Equality Florida in the News: Crist in Fix Over Supreme Appointment

"Meanwhile, the prominent gay rights group Equality Florida sounded its own warning to its members: "The ultra right-wing American Family Association has begun to rally around Judge Alan Lawson ... flooding the governor's office with calls, faxes, and e-mails. We cannot let the American Family Association decide the make-up of the Florida Supreme Court!"

Crist In A Fix Over State Court Post
By WILLIAM MARCH [email protected]

The Tampa Tribune

In the next week or so, Gov. Charlie Crist faces one of the toughest political decisions of his tenure as governor: A Supreme Court appointment that pits conservatives in his own party against a minority community Crist is courting.

Religious conservatives and the National Rifle Association are backing Judge C. Alan Lawson of the 5th District Court of Appeal, calling him the most qualified of the four candidates presented to Crist.

On the other hand, some liberal groups and black activists - including state NAACP President Adora Obi Nweze, whom Crist recently named as his minority affairs adviser - are ardently backing Seminole County-based Circuit Judge James E.C. Perry.

If Perry is chosen, he would be the second black justice on the seven-member state Supreme Court.

Both sides have lobbied Crist, and he has strong political reasons for not wanting to alienate either side.

Crist has proclaimed his intent to make racially diverse judicial appointments, and he wants black and minority support if he runs for the U.S. Senate next year.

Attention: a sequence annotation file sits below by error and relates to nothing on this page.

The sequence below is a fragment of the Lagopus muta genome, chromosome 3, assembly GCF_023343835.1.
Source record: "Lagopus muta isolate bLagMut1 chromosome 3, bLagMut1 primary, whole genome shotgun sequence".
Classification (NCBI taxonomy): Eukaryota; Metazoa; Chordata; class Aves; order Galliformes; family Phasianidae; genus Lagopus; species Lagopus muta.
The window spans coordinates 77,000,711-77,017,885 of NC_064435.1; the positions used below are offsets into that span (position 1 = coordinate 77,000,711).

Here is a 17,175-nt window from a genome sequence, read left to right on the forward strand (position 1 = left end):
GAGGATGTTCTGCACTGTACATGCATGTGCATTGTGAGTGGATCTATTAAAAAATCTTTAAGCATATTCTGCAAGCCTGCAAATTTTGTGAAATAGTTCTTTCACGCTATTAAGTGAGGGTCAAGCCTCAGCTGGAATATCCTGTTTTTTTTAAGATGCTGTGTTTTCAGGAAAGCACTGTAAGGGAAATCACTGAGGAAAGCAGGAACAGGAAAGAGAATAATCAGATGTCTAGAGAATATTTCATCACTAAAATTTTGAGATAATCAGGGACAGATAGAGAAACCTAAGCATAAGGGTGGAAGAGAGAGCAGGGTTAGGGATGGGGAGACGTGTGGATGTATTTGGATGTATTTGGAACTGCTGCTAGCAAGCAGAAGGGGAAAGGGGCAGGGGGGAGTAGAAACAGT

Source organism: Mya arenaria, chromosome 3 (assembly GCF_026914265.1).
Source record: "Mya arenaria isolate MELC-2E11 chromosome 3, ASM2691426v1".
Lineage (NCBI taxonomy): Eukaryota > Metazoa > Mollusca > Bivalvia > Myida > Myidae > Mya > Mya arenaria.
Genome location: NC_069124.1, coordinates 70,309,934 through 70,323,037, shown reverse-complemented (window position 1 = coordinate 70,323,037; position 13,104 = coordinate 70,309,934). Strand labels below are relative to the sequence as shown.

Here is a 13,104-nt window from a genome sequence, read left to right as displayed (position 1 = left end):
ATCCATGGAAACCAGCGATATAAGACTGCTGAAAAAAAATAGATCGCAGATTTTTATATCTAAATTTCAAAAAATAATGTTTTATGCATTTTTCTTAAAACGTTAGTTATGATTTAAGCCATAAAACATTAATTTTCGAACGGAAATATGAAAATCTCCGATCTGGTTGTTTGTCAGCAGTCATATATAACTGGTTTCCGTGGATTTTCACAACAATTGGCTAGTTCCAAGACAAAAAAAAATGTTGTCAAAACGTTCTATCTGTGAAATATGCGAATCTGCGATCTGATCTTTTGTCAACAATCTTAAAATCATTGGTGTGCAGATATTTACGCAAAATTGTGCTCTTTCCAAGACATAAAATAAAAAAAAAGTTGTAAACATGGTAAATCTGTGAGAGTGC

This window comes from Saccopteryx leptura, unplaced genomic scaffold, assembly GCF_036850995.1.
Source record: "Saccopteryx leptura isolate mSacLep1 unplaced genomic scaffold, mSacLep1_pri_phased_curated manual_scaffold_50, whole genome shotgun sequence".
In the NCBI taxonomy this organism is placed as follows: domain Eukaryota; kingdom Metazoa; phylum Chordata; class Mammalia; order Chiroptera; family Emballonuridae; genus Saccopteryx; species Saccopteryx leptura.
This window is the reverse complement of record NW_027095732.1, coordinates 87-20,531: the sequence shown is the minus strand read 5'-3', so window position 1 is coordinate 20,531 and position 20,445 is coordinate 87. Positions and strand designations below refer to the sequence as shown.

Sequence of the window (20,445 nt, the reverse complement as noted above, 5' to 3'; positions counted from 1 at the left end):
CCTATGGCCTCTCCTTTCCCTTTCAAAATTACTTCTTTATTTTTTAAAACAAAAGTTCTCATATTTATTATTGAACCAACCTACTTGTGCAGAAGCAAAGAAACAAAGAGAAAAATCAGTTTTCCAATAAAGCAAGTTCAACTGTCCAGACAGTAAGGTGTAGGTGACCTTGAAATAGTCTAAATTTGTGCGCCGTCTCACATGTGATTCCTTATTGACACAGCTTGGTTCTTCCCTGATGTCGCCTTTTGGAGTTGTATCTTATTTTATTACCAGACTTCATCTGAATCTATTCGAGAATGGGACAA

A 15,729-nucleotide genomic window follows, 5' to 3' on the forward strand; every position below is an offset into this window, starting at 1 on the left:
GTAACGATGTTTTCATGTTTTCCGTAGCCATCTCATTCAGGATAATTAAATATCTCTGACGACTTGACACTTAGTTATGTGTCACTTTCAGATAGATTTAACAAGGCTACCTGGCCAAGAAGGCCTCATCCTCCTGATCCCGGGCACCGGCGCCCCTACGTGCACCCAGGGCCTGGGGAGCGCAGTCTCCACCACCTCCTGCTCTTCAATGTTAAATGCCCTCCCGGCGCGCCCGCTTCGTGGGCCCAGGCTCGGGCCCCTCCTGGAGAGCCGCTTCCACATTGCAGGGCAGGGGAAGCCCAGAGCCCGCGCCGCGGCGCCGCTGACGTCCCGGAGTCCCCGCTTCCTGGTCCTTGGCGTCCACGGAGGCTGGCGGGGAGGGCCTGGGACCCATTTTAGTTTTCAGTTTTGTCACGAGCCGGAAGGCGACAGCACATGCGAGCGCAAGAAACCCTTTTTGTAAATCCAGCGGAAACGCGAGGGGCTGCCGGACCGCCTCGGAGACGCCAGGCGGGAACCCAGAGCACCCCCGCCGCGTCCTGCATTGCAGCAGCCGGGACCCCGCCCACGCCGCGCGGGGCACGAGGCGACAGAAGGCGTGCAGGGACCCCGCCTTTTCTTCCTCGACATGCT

At the same time, his relations with the conservative base of the Republican Party are badly strained, partly because of his backing of President Barack Obama's stimulus plan. An appointment conservatives don't like would only worsen that.

University of South Florida political scientist Darryl Paulson summed up Crist's dilemma: "Given his background, you would expect him to appoint an African-American," Paulson said. "Part of his success has been reaching out to African-Americans.

"But given the political situation, you might expect him to use the appointment to heal the wounds with the conservatives."

Crist has named three Supreme Court justices, two of them highly conservative: former Congressman Charles Canady of Lakeland and former appellate Judge Ricky Polston of Graceville.

Given Crist's overall moderate politics, Paulson said, those appointments appeared designed to placate the political right.

Crist chose his third appointee, Circuit Judge Jorge Labarga, after demanding that the nominating committees that choose nominees provide him more racially diverse choices.

Labarga, a Cuban emigre and former public defender, was originally appointed to the bench by then-Gov. Lawton Chiles, a Democrat. In choosing Labarga, Crist passed over former Jeb Bush administration official Frank Jimenez, which disappointed some conservatives.

'Diversity Is Very Important'

The next appointment could be Crist's last chance for a black appointee: No more justices are nearing retirement age.

Besides Perry and Lawson, the other two nominees for the appointment are Circuit Judge Debra S. Nelson of Sanford and Orlando lawyer Daniel J. Gerber, known for defending chemical manufacturers against allegations of toxic exposure.

Perry is a registered Democrat but is a Jeb Bush appointee, as are Lawson and Nelson.

Crist will interview all four today and may name his appointee this week.

Asked Tuesday how important it is to him that one of his appointees be black, Crist said, "The overriding concern is always that you have people that are honest, that are ethical, that are intelligent, that are compassionate ... and have humility. But obviously diversity is very important to me and that's why I sent some of those nominees back, so I'll be looking at that very closely."

Betting in political circles centers on Lawson and Perry but choosing either likely would anger supporters of the other. Each side argues for its candidate partly by pointing to its political enemies' support of the other candidate.

Read More


October 2010

May 2010

October 2009

July 2009

June 2009

May 2009

April 2009